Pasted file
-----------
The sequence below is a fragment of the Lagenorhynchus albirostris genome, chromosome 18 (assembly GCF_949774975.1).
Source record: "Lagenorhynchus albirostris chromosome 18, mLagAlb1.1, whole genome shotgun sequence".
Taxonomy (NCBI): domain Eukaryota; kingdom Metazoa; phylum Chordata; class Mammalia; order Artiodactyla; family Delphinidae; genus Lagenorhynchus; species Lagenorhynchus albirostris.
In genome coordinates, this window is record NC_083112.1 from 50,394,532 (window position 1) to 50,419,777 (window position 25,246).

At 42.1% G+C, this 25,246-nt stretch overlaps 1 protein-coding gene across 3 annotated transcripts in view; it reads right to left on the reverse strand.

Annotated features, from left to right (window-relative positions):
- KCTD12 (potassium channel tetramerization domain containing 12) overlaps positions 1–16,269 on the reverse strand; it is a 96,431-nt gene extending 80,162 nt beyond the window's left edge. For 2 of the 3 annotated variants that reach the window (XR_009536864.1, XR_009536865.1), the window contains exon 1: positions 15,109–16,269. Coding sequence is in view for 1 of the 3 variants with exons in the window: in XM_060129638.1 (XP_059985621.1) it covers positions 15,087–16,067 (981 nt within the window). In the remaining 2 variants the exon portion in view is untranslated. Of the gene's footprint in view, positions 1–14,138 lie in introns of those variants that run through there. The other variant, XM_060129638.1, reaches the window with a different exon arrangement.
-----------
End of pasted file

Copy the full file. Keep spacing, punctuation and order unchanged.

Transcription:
The sequence below is a fragment of the Lagenorhynchus albirostris genome, chromosome 18 (assembly GCF_949774975.1).
Source record: "Lagenorhynchus albirostris chromosome 18, mLagAlb1.1, whole genome shotgun sequence".
Taxonomy (NCBI): domain Eukaryota; kingdom Metazoa; phylum Chordata; class Mammalia; order Artiodactyla; family Delphinidae; genus Lagenorhynchus; species Lagenorhynchus albirostris.
In genome coordinates, this window is record NC_083112.1 from 50,394,532 (window position 1) to 50,419,777 (window position 25,246).

At 42.1% G+C, this 25,246-nt stretch overlaps 1 protein-coding gene across 3 annotated transcripts in view; it reads right to left on the reverse strand.

Annotated features, from left to right (window-relative positions):
- KCTD12 (potassium channel tetramerization domain containing 12) overlaps positions 1–16,269 on the reverse strand; it is a 96,431-nt gene extending 80,162 nt beyond the window's left edge. For 2 of the 3 annotated variants that reach the window (XR_009536864.1, XR_009536865.1), the window contains exon 1: positions 15,109–16,269. Coding sequence is in view for 1 of the 3 variants with exons in the window: in XM_060129638.1 (XP_059985621.1) it covers positions 15,087–16,067 (981 nt within the window). In the remaining 2 variants the exon portion in view is untranslated. Of the gene's footprint in view, positions 1–14,138 lie in introns of those variants that run through there. The other variant, XM_060129638.1, reaches the window with a different exon arrangement.